Friday afternoon is primetime to get oriented in town and do some bouldering on the river to warm up. There are several basalt crags that you could easily walk to from downtown Bend. The Depot and The MBV Boulders both have a ton of problems across a range of difficulties to get the blood flowing, with plenty of shade. Mountain project is somewhat limited for information on bouldering around Bend, so it’s a good idea to find yourself a copy of Central Oregon Bouldering. There are lots of outdoor gear shops around town, but Mountain Supply is the best bet for climbing gear and guidebooks.
If you feel like busting out your rope in earnest, you could also head to Meadow Camp for some sport climbing. There are some interesting cracks, flakes, and pocketed faces here. Most of the climbs are short and can be top roped. It’s a nice spot to knock out a lot of easy to moderate climbs on top rope, taking it easy by the babbling river.
After getting up some of the easier climbs around town, you’ll probably be ready for some food and suds. One easy option would be just walking from the boulders to one of the food truck spots around Bend, like The Lot or The Podski. Or you could just as easily head to a brewery, like Crux or Cascade Lakes Brewing. Once you’re fed, get yourself to bed and catch some Zs. You’ll need your rest for what’s to come.
On Saturday you should be heading to Smith Rock to see what all the fuss is about. Pack a sack lunch to eat on the wall and head north to Redmond. If you’re up early, you shouldn’t have much competition to be the first on the wall.
Beginners might want to stick to single pitch climbs like 5 Gallon Buckets or The Outsiders on the imposing Morning Glory Wall, or try Hissing Llamas, a fun ladder of jugs. If you’re a decent climber, but have never tried a multi-pitch route, you should definitely go for First Kiss. It’s an easy, varied route up the Kiss of The Lepers Buttress and a classic for the area.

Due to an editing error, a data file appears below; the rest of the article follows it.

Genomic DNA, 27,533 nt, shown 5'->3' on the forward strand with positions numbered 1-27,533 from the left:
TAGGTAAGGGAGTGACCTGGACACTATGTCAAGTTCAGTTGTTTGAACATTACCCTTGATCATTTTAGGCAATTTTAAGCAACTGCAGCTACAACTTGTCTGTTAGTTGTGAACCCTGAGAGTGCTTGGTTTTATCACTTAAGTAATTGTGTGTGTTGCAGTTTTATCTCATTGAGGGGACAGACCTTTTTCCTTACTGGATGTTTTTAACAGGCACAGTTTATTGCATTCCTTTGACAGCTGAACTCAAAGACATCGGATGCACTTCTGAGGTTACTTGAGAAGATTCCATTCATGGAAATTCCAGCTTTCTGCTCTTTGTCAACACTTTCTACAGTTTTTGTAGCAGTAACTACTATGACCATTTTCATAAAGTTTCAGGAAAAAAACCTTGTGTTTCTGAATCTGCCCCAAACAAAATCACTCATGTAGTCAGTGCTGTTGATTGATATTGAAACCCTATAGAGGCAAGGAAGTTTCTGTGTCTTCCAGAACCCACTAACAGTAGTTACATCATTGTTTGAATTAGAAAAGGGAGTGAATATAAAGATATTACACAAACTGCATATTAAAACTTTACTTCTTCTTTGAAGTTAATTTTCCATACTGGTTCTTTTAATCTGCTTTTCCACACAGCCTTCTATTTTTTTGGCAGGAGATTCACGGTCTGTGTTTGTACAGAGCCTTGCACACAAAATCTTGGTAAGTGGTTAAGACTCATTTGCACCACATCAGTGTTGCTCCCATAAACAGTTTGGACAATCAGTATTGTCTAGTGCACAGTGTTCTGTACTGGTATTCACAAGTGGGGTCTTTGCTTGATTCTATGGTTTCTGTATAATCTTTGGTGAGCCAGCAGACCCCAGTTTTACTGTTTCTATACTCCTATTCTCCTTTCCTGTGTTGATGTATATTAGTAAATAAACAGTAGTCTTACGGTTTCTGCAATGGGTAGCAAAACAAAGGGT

Intermediates should be looking into some of Smith’s multi-pitch routes. Wherever I May Roam is a perfect mix of length and difficulty, sustained at 5.8 or 5.9 over five pitches. It ascends the less-heavily-trafficked Northwest Face and is shaded in the morning. Go early and enjoy having the wall to yourself. Another option of a similar length and difficulty is Dirty Pinkos, a fun ascent of Red Wall. If you’re wanting to bust out your trad rack, check out Moonshine Dihedral, a classic with some interesting stemming and finger cracks.
Experts looking to go all out right off the bat should head for the Monkey Face. This 350 foot tall tower is Smith’s oddest and most impressive feature. You can tackle it about a thousand different ways, with grades from 5.6 to 5.14 and everything from aid to trad to sport routes. One of the most widely talked-about routes at Smith Rock is Monkey Space rated 5.11b over two pitches, a variation on the Pioneer Route to the top of the Monkey Face. If you have some time left, check out Toxic, an ambitious route up one of the steepest aspects of Smith with a mandatory dyno at the crux. If you’re hungry for some trad, go for Wartley’s Revenge, rated 5.11a over three pitches, though most just do the first.
Wow! What a day. If you and your guide got through everything you had planned you definitely pushed your limits. Time for another jaunt around the lively streets of Bend before bed. You could grab dinner and brewskis at Deschutes Brewery, the most famous of the Bend craft brewers, or Boneyard, one of the newer names in Bend beer. Celebrate your victories, look over your guidebooks, and plan your next adventure. You’ve got enough time for another solid big wall climb tomorrow, and your 57 hours are rapidly running out.